The offensive personnel are capable of running a myriad of different styles and schemes and dominating, but the defense is where things get more interesting. Arguably the two best players in football right now are J.J. Watt and Aaron Donald, warranting the need to have both in the same defense in positions they actually play. To make that happen, this Dream Team is going to run the Seattle-style defensive scheme (see image below) that other teams like the Jaguars and Falcons have attempted to replicate, but failed to do so because they haven’t had the personnel. I don’t think this team will have the same problem.
LEO/DRE: Khalil Mack, Raiders
Khalil Mack laid down a marker last preseason when he finished as the league’s top-graded edge defender before backing that up with a regular-season performance that eclipsed anybody else, too. Mack notched 84 total pressures last season, and trailed only J.J. Watt among defensive linemen in defensive stops, with 54 (Watt had 59). Mack was a dominant run defender from day one in the league, but last season he became one of the league’s best pass-rushers, as well. With only two seasons in the league, Mack’s ceiling may still not be established, and he is already a force capable of changing games on his own.
DT: Aaron Donald, Rams
Two years into his career, Donald is tracking almost perfectly in line with Watt in terms of PFF grades. He was the league’s best-graded defensive tackle during his rookie year, and in his sophomore campaign, was good enough to win PFF’s Dwight Stephenson Award, given to the league’s best player in a single season. Donald didn’t have as many pressures as Watt last year, but actually generated pressure at a greater rate (on a per-snap basis). For a player knocked for being undersized, Donald is a wrecking ball in the run game, and uses his hands as well as any defender to shed blocks and make plays in the backfield. If Watt is the best defensive player in football, Donald is breathing down his neck, and would be the dominant 3-technique in this defense.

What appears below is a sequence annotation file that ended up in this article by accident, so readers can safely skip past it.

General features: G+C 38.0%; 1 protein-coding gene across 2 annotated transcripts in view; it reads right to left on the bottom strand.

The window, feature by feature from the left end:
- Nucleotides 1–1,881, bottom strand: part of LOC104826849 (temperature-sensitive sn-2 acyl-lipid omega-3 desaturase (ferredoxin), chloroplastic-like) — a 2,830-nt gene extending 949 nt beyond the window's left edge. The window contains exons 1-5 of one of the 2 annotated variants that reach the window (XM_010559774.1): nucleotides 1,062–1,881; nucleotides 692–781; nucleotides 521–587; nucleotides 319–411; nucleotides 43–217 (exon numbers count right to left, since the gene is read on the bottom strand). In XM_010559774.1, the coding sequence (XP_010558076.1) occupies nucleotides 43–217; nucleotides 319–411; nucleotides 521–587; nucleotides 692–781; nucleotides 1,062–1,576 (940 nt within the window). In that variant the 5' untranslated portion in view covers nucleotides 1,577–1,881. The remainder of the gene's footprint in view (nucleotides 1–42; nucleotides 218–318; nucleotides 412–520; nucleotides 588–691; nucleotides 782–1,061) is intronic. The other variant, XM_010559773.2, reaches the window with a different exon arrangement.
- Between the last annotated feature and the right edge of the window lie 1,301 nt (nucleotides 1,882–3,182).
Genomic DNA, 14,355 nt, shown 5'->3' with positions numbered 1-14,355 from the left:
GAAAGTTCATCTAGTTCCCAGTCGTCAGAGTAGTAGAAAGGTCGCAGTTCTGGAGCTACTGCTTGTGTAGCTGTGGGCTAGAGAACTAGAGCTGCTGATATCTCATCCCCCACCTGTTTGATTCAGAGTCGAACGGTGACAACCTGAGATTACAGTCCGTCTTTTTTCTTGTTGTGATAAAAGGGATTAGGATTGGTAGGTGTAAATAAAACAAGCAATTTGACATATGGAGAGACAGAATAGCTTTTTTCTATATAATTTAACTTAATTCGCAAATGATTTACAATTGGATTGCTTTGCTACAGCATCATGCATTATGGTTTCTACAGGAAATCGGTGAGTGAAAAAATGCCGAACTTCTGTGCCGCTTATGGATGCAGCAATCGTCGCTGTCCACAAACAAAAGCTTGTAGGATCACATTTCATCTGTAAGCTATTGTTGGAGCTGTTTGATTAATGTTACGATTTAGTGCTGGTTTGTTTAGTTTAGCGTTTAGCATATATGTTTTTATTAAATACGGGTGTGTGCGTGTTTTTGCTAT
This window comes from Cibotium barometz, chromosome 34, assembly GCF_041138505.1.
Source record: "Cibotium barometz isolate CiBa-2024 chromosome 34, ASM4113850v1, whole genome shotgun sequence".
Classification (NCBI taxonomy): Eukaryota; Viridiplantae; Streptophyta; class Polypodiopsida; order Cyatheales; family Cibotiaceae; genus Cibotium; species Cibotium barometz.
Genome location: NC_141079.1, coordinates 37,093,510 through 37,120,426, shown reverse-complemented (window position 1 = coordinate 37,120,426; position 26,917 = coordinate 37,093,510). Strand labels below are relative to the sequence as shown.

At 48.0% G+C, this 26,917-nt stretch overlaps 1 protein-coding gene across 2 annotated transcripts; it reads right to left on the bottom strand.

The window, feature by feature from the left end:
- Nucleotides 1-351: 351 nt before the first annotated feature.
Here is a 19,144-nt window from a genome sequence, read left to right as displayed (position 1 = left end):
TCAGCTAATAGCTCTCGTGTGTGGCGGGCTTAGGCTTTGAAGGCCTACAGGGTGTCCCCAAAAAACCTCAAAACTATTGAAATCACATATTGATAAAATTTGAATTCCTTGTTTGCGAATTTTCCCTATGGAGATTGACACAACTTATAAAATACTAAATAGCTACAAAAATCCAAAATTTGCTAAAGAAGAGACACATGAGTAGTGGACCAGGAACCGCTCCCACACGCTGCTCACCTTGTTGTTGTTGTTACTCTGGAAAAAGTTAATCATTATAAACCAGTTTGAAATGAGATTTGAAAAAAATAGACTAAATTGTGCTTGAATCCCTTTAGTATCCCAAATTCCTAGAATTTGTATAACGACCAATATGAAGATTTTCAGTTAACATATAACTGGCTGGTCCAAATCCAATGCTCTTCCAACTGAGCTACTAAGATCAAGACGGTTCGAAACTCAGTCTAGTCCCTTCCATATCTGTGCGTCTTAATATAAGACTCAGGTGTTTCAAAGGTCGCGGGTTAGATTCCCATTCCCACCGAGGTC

NT: Linval Joseph, Vikings
Nose tackle in this defense would likely be a two-down player, simply due to the other pass-rushing options on the field. That makes players like Giants NT Damon Harrison and Ravens NT Brandon Williams viable options, even if they are very one-dimensional talents. It’s impossible to look past the play of Linval Joseph from last season in Minnesota, though. His year was curtailed by injury, but when Joseph was healthy, he was one of the most destructive forces in the league, and there may have been no single better game from an interior defender than his Week 9 performance against the Rams. The 2015 season was a departure from his career baseline, but if Joseph can replicate that form, he can be one of the most powerful defensive tackles in the league, and would be a dominant NT on this team.
DE: J.J. Watt, Texans